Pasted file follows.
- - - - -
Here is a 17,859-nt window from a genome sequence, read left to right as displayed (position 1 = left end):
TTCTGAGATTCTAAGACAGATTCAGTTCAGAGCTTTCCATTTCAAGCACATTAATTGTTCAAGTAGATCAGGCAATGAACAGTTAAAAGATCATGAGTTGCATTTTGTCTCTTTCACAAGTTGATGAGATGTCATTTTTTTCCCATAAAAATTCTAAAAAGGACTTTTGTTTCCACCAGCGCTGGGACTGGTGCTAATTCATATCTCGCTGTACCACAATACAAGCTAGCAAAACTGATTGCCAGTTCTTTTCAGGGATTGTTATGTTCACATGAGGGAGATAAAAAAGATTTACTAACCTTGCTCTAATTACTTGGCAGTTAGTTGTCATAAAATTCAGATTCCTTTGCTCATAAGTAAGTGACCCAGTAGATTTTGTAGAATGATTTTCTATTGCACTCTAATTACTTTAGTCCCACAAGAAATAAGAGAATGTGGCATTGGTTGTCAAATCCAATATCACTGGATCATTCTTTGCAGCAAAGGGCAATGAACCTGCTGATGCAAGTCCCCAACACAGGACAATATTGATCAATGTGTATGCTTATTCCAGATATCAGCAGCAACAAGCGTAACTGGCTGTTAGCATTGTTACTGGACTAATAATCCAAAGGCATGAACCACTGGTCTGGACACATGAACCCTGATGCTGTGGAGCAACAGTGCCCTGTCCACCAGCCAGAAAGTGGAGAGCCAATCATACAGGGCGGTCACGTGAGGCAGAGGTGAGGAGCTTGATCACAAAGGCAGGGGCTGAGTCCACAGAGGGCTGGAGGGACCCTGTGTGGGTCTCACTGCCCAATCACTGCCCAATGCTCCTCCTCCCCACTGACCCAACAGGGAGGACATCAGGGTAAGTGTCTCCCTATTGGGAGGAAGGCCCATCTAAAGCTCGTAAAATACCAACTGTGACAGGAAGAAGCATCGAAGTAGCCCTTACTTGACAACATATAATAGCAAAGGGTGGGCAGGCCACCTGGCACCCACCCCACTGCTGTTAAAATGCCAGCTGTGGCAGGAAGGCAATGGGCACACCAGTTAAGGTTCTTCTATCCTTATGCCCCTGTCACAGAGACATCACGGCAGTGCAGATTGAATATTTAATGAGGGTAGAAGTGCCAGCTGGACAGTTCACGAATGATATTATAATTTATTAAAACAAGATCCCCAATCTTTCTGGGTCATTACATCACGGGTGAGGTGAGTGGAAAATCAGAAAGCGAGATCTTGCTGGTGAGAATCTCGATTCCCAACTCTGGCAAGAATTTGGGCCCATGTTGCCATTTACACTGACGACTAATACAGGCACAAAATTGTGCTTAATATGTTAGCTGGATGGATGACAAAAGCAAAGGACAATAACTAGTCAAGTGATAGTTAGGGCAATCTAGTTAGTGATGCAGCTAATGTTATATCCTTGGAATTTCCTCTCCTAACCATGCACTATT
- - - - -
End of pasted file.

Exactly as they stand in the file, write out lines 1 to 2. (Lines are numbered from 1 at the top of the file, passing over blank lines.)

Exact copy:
Here is a 17,859-nt window from a genome sequence, read left to right as displayed (position 1 = left end):
TTCTGAGATTCTAAGACAGATTCAGTTCAGAGCTTTCCATTTCAAGCACATTAATTGTTCAAGTAGATCAGGCAATGAACAGTTAAAAGATCATGAGTTGCATTTTGTCTCTTTCACAAGTTGATGAGATGTCATTTTTTTCCCATAAAAATTCTAAAAAGGACTTTTGTTTCCACCAGCGCTGGGACTGGTGCTAATTCATATCTCGCTGTACCACAATACAAGCTAGCAAAACTGATTGCCAGTTCTTTTCAGGGATTGTTATGTTCACATGAGGGAGATAAAAAAGATTTACTAACCTTGCTCTAATTACTTGGCAGTTAGTTGTCATAAAATTCAGATTCCTTTGCTCATAAGTAAGTGACCCAGTAGATTTTGTAGAATGATTTTCTATTGCACTCTAATTACTTTAGTCCCACAAGAAATAAGAGAATGTGGCATTGGTTGTCAAATCCAATATCACTGGATCATTCTTTGCAGCAAAGGGCAATGAACCTGCTGATGCAAGTCCCCAACACAGGACAATATTGATCAATGTGTATGCTTATTCCAGATATCAGCAGCAACAAGCGTAACTGGCTGTTAGCATTGTTACTGGACTAATAATCCAAAGGCATGAACCACTGGTCTGGACACATGAACCCTGATGCTGTGGAGCAACAGTGCCCTGTCCACCAGCCAGAAAGTGGAGAGCCAATCATACAGGGCGGTCACGTGAGGCAGAGGTGAGGAGCTTGATCACAAAGGCAGGGGCTGAGTCCACAGAGGGCTGGAGGGACCCTGTGTGGGTCTCACTGCCCAATCACTGCCCAATGCTCCTCCTCCCCACTGACCCAACAGGGAGGACATCAGGGTAAGTGTCTCCCTATTGGGAGGAAGGCCCATCTAAAGCTCGTAAAATACCAACTGTGACAGGAAGAAGCATCGAAGTAGCCCTTACTTGACAACATATAATAGCAAAGGGTGGGCAGGCCACCTGGCACCCACCCCACTGCTGTTAAAATGCCAGCTGTGGCAGGAAGGCAATGGGCACACCAGTTAAGGTTCTTCTATCCTTATGCCCCTGTCACAGAGACATCACGGCAGTGCAGATTGAATATTTAATGAGGGTAGAAGTGCCAGCTGGACAGTTCACGAATGATATTATAATTTATTAAAACAAGATCCCCAATCTTTCTGGGTCATTACATCACGGGTGAGGTGAGTGGAAAATCAGAAAGCGAGATCTTGCTGGTGAGAATCTCGATTCCCAACTCTGGCAAGAATTTGGGCCCATGTTGCCATTTACACTGACGACTAATACAGGCACAAAATTGTGCTTAATATGTTAGCTGGATGGATGACAAAAGCAAAGGACAATAACTAGTCAAGTGATAGTTAGGGCAATCTAGTTAGTGATGCAGCTAATGTTATATCCTTGGAATTTCCTCTCCTAACCATGCACTATT